I recently spoke to a group of high school students at the synagogue I’d attended growing up, and where I had my Bar Mitzvah. The workshop went really well, and the students seemed receptive and open to what I was saying. I’m speaking next week to a group of seventh grade students, which should be fun, too.
After the workshop, I had a conversation with the friend of mine, Dinah, who runs the youth programming. We were discussing our queer identities, and how those do and don’t mesh with our Jewish identities. I brought up a conversation I’d had over the weekend, in which, while discussing Israel, someone Jewish (Sam) said, “Israel is the only place I’ve ever visited where I haven’t been a minority.”
Dinah agreed with Sam’s sentiment, and said one way she’s explained the importance of Israel to queer friends is in a context many queer people understand. As she put it, “Israel is the gender-neutral bathroom of my people.”
I’ve been thinking a lot about that concept, but I’m not sure it rings true for me.
Continue reading '“Israel is the gender-neutral bathroom of my people”'»
Hello again! I’m back from Minneapolis, and done (for the moment) with posting ridiculous photos from my trip. Last week, before I left, I participated in a panel discussion organized by the National Council of Jewish Women, as part of their Chicago chapter’s effort to build bridges between Jewish and LGBT communities. I was speaking as a “transgender activist,” which sort of amused me, and spoke alongside Lisa, a representative from the Center on Halsted and the Rabbi of Or Chadash.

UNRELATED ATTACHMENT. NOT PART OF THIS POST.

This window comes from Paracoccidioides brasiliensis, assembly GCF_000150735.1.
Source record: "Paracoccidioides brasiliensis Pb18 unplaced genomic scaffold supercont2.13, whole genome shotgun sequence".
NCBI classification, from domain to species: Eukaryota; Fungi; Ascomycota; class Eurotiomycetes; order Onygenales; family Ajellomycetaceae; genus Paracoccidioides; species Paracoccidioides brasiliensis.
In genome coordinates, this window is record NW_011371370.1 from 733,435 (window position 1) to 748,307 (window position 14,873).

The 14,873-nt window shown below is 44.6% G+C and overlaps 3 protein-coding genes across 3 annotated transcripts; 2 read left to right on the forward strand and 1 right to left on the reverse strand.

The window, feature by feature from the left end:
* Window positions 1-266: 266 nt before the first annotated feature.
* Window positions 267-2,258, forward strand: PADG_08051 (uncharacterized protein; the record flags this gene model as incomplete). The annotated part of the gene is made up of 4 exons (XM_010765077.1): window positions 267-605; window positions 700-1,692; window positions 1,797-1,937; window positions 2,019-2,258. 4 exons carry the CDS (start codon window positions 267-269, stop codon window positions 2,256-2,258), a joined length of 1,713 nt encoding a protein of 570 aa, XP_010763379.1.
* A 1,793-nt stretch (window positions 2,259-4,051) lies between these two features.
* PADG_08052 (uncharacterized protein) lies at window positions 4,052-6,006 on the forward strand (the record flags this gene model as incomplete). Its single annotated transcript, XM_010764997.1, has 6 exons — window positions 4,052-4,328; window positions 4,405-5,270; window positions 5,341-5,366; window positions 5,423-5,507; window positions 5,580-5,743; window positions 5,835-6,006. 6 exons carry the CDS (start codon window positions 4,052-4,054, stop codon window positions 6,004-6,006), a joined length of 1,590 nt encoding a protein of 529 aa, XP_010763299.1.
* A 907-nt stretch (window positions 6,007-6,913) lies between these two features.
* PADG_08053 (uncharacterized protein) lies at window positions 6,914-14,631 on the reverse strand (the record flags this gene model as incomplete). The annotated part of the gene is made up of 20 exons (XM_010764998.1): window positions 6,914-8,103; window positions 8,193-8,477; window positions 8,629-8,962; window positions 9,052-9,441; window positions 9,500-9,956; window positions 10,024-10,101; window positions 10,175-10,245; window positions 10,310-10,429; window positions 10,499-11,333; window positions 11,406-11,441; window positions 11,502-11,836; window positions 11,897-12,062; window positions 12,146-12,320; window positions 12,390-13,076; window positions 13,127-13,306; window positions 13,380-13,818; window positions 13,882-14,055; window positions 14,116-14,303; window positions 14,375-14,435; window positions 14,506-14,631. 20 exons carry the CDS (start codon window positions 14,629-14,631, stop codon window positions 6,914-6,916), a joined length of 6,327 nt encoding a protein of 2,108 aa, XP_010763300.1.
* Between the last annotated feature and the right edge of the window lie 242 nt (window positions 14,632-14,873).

The conversation was really interesting, and I’ll get to the meat of it later in this post. First, I want to talk about an interesting and thorny topic that came up during the discussion section of the evening. I claimed that, to truly integrate and embrace the LGBT community, Judaism needs to move away from inherently gendered ceremonies such as Bar and Bat Mitzvahs. That, even if the ceremonies are ‘equal’ (which is effectively true in liberal Judaism today, even if that wasn’t always the case) the idea of ‘separate but equal’ for boys and girls is a bad precedent to set at the threshold to adulthood.
I know this is going to be a tough pill to swallow for many Jews, and I said as much at the panel discussion. The idea of a Bar or Bat Mitzvah is ingrained in the idea of those ceremonies. But it’s flawed, problematic, and oppressive, particularly for trans Jews.
Continue reading 'Ba(r/t) Mitzvah'»
I was raised as a relatively secular Jew, and identify alternatingly as agnostic, a secular Jew, and a Humanistic Jew, depending on my spiritual feelings at the moment. (Usually one of the first two, occasionally as the third.) As such, I don’t hold a huge amount of personal stake in what the religious Jewish community feels about trans issues. That is, while I do feel some emotional connection to the Jewish community (how big is as varrying as how I describe my religious identity) how Jewish religious scholars feel about same-sex and trans issues won’t make me change my attitudes on transitioning or same-sex relationships any more than Christian or Muslim scholars would change my mind.
Nevertheless, it’s nice to see TransTorah, a resource which “helps people of all genders to fully access and transform Jewish tradition, and helps Jewish communities to be welcoming sanctuaries for people of all genders.” A friend of mine emailed me the page, and I’ve been exploring it’s (somewhat sparse) resources. I particularly like the Blessings for Transitioning Genders, and will file it away with my secular Chanukah blessing…